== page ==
Subject: I have found a DVD that I think you would enjoy
|Dreams on Spec |
Actors: James L. Brooks, Nora Ephron, Carrie Fisher, Gary Ross, Ed Solomon
Director: Daniel Snyder
Genres: Special Interests, Documentary
Studio: Repnet Llc Release Date: 07/01/2008 Run time: 86 minutes
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A must see!
Film Buff | beverly hills, ca United States | 07/17/2007
(5 out of 5 stars)
""Dreams on Spec" is a must see for any movie buff, aspiring screen writer or for anyone who enjoys the journey of a film's creation progressing from idea to reality. The transition from famous Hollywood writers to unknown aspiring talent is both fast paced and engaging. Nora Ephron's anecdotes are as charming as her films and Carrie Fisher is her usual bundle of wit and energy, just to mention a few excerpts. Joe, David, and Deborah embody all of the heart, sacrifice, and passion that go into the screen writers attempts in selling their story. I highly recommend "Dreams on Spec" to all those who think they have what it takes to write and sell a script, respect people who do, or dream that they can actually achieve it themselves."
Riding Writer | Los Angeles, CA USA | 01/07/2008
(5 out of 5 stars)
"Dreams on Spec is an uplifting and entertaining documentary! It is full of encouragement for all writers wherever they are on their writing journey. At times the writing path can seem like a long arduous hike towards your destination. We prepare for the journey by getting advice from those at the pinnacle of their careers such as the writers of Seabiscuit and Liar Liar as well as the prolific Nora Ephron and Carrie Fisher. They are like the beacons of light guiding you along the writing path. We also encounter three aspiring scriptwriters who have set out on the adventure of their lives. We learn as they learn about the screenwriting process. Dreams on Spec is an inspiring reflection upon the writing profession."
Okay Snapshot, but . . .
R. Fawcett | Washington DC | 01/26/2009
(3 out of 5 stars)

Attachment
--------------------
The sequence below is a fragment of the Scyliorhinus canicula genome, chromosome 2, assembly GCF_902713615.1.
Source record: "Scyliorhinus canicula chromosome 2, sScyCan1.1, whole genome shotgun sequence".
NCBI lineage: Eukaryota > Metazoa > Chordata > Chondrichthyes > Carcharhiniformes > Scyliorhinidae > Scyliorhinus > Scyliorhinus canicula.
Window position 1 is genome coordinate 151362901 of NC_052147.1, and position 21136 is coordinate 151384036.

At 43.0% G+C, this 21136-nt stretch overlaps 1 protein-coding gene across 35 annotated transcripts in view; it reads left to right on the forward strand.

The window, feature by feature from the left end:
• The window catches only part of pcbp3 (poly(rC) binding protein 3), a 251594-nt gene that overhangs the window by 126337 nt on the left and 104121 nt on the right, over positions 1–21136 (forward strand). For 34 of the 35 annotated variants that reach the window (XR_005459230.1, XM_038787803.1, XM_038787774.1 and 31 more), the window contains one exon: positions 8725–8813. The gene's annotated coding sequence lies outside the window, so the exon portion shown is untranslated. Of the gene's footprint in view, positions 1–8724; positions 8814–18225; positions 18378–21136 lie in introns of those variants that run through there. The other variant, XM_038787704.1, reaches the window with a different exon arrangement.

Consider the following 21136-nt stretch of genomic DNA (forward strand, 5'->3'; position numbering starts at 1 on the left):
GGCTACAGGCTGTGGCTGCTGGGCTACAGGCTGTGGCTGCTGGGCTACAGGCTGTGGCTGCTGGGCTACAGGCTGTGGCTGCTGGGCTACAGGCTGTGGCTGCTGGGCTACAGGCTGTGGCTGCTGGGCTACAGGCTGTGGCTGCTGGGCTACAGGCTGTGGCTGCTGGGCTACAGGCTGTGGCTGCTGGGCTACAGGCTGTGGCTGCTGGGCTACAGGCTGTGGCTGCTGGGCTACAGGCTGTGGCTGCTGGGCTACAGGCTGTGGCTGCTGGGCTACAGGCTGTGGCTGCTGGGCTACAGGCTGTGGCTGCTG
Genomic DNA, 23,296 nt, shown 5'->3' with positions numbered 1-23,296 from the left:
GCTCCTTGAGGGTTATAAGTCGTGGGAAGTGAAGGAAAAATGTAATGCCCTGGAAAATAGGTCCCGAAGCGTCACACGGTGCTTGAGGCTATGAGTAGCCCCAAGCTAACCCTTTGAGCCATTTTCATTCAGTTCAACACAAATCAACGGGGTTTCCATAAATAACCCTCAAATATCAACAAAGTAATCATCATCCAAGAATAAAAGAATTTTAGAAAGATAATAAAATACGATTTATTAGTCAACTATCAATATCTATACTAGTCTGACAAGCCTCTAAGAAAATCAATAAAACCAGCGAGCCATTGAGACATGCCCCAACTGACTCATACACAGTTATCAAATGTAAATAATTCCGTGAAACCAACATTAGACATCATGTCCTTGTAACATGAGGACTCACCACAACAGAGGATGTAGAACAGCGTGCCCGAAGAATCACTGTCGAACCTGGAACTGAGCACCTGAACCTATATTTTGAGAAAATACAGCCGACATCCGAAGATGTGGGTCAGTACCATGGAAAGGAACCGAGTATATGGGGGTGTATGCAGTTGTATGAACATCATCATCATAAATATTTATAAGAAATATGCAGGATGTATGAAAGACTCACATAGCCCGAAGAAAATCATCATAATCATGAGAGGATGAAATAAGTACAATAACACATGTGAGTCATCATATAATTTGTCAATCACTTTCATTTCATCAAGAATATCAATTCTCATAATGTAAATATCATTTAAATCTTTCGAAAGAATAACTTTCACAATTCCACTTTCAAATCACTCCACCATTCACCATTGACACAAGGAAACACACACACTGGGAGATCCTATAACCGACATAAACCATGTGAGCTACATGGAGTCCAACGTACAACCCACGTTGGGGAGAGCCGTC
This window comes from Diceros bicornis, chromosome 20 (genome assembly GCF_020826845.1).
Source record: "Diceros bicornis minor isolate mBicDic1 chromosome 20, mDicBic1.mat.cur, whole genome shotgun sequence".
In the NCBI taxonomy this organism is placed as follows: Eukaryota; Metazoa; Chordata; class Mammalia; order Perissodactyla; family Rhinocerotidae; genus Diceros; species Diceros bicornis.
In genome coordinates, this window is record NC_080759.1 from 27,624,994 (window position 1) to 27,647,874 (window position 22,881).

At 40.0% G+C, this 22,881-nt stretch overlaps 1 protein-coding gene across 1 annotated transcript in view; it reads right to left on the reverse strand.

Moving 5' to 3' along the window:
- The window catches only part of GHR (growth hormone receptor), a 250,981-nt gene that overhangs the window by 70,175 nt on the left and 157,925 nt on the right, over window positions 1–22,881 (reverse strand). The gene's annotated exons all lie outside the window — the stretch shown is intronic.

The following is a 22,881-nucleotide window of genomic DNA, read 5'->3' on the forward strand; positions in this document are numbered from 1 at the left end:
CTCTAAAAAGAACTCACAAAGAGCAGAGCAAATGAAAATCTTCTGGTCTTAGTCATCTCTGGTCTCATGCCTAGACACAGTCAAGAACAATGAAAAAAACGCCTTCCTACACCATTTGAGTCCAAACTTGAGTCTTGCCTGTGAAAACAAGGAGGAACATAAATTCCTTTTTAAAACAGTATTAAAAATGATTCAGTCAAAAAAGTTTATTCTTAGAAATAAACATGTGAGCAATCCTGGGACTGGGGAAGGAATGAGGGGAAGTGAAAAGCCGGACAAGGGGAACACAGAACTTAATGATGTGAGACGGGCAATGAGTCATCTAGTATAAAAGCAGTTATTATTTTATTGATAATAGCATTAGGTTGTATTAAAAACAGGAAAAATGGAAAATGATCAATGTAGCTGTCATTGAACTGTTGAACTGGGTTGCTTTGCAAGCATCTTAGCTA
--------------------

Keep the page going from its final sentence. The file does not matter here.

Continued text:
"not a very edifying documentary of the screenwriting business. First, the main subjects appear to have been chosen for their dramatic potential rather than writers who are slightly more rational about their commercial need to sell a script. This is okay, as I suppose filming a documentary about the travails of three or four very ordinary, unexciting screenwriters would be boring - a little more informative, perhaps - but admittedly boring. Second, these screenwriters were submitting specs to what appears to be independent film companies. I know that indies have been eating up their share of the market, but it seems like doing business with large production companies would be more likely for most aspiring screenwriters - Granted, this too would probably result in a drastically short film, as I understand large producers have a very efficient rejection systems. In any event, the film was good overall, but not quite the exploration of Hollywood screenwriting that I expected. To be fair, though, the filmmakers did share the purely business nature of the film industry - it was sharply contrasted by each subject's burning desire for their "vision" to be made into film (honestly, the guy who kept protesting product positioning and character re-writes as violations of his "vision" for a slasher film?). I would think that a more level screenwriter would approach at least their first few scripts as purely business propositions. Then, if (and it is clearly a very big "if") one becomes famous and more marketable, a screenwriter can start writing about their "art." "Dreams on Spec" is still good viewing, though - non-writers will probably find the documentary subjects entertaining. Writers can capture a glimpse of the movie business. I recommend it."